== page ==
Dante Vasquez lives in Juba, the capital of southern Sudan, in a compound constructed roughly out of imported crates and shipping containers. He travels the country as best he can — land cruiser, motorcycle and, when necessary, by foot. For some, it would appear a grueling existence. But for Vasquez it’s business as usual.
A 2005 University graduate, Vasquez now works in Sudan as a deputy regional technical adviser to The Carter Center, an organization founded in 1982 that “is committed to advancing human rights and alleviating unnecessary human suffering,” according to its website.
Sudan is a country with a history marred by civil war stemming from religious and military strife. But Vasquez is not there to try to put an end to the conflict. He’s waging a different kind of war — a battle against Guinea worm.
Guinea worm is a parasite that enters the body through a water source, typically drinking water. The parasite releases its larvae in water, which, when ingested by a host, mate and produce a worm that can grow up to three feet in length. The worm can take up to a year to surface through a painful skin blister but, when present, causes an intense burning sensation as it exits the body.
Removing Guinea worm is an excruciatingly delicate process.
Extrication methods involve wrapping the worm around a small stick and slowly turning it to pull the worm from the body. However, because the worm wraps itself tightly around the host’s muscles and bones, twisting the stick must be done with extreme care so as to not break the worm. The process can take many weeks or, in extreme cases, months.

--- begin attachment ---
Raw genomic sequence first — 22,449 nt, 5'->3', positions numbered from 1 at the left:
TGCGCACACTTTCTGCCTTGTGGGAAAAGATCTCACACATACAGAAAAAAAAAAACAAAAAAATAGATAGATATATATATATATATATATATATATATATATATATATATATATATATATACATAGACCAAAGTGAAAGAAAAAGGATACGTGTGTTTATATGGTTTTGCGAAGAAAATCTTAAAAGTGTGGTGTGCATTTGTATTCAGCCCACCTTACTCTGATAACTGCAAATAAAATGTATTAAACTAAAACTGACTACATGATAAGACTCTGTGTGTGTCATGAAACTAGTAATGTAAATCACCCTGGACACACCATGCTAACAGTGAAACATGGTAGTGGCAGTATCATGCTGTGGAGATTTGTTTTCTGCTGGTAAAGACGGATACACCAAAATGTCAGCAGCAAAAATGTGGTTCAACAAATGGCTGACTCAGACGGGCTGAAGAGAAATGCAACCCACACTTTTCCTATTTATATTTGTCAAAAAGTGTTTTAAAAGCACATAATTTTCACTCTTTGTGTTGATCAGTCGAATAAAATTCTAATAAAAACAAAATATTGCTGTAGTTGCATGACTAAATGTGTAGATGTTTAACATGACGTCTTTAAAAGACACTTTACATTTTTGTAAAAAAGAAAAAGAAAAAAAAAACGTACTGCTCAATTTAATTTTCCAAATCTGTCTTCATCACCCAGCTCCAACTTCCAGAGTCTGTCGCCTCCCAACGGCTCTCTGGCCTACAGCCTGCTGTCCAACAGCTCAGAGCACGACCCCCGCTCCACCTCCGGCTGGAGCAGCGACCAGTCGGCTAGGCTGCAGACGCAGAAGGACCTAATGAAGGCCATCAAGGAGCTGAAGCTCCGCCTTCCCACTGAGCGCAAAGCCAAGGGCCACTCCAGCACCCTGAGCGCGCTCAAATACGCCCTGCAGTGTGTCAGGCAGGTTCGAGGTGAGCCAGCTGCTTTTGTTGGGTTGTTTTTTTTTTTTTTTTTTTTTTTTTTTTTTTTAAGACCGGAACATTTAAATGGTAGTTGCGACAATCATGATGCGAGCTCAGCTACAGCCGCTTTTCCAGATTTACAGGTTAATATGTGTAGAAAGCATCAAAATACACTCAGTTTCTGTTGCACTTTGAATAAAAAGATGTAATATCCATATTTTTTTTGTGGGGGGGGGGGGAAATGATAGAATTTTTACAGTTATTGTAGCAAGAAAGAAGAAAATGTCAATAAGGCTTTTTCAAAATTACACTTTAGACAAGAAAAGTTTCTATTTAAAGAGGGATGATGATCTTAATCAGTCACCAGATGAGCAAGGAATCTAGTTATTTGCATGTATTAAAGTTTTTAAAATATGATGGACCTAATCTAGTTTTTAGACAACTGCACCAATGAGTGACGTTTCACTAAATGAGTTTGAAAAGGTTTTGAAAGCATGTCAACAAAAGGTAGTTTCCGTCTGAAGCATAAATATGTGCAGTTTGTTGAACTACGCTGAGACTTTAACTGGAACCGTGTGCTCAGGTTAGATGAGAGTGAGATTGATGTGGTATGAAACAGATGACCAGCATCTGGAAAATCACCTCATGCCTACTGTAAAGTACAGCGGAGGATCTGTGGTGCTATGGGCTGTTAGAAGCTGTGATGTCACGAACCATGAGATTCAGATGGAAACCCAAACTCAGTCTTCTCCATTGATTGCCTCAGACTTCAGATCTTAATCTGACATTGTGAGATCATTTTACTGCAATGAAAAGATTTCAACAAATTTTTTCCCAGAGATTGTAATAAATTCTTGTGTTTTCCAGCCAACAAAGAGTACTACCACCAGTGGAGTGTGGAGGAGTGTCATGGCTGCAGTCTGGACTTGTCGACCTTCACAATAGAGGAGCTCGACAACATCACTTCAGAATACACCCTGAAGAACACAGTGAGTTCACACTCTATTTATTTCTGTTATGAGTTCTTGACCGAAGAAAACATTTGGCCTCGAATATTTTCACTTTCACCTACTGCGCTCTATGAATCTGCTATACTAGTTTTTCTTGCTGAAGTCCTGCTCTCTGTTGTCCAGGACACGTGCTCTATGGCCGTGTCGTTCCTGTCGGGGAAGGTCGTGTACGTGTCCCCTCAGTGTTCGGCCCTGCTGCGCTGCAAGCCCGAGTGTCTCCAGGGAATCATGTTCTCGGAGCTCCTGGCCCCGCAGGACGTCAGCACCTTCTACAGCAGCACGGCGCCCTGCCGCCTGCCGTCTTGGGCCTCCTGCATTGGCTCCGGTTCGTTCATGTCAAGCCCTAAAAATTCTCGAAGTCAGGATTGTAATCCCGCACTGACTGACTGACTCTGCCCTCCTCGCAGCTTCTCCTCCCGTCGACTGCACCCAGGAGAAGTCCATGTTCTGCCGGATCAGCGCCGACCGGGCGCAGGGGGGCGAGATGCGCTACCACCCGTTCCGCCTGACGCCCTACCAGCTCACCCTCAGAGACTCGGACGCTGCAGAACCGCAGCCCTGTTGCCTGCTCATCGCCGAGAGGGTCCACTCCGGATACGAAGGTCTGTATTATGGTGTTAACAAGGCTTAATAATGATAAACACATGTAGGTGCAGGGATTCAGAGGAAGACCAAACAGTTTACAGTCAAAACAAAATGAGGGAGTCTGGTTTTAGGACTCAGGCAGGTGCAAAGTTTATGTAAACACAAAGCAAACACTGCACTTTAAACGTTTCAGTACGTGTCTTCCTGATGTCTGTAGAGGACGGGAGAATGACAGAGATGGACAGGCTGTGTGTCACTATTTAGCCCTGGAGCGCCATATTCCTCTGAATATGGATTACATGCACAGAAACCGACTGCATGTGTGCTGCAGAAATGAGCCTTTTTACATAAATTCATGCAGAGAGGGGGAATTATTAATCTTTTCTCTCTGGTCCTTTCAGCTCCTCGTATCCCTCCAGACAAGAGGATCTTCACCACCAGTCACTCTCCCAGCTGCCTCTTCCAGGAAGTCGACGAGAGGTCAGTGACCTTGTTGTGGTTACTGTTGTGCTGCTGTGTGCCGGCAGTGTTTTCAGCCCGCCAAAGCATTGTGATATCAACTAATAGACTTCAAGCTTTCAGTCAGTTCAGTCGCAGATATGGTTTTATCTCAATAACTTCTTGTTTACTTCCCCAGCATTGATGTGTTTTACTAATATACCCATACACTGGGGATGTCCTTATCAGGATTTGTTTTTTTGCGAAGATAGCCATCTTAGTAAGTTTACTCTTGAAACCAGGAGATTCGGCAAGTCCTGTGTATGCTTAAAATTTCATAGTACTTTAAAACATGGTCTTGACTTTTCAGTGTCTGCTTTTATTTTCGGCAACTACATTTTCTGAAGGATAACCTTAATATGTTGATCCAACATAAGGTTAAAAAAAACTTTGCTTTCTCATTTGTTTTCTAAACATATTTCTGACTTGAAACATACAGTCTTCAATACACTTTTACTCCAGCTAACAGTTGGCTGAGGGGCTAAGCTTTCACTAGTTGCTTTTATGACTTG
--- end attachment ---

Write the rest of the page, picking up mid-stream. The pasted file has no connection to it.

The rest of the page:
There is currently no vaccine or cure for the Guinea worm, meaning health activists and volunteers like Vasquez must focus on prevention through other means. For Vasquez and The Carter Center, this means limiting the worm’s transmission by protecting local water sources — where the parasite thrives — and educating the people of southern Sudan about the devastating impact of the Guinea worm.
And it appears the efforts have been paying off.
In 2007, The Carter Center reported 9,585 total cases of Guinea worm disease worldwide.
One year later, the center reported a full, 51-percent reduction in cases, which totaled just 4,619.
This year, only 1,930 cases have been reported from January to June 2009. And if this rate continues through the end of the year, the Center could see another drop of about 17 percent.
When the Center began fighting the spread of the worm in 1986, more than 3.5 million cases existed in 20 countries throughout Africa and Asia. Now there are less than 5,000 cases in six African countries, a 99.8-percent drop in 23 years. If this continues, Guinea worm disease should be completely eradicated in the near future, a feat that hasn’t happened since Smallpox was declared eradicated in 1979.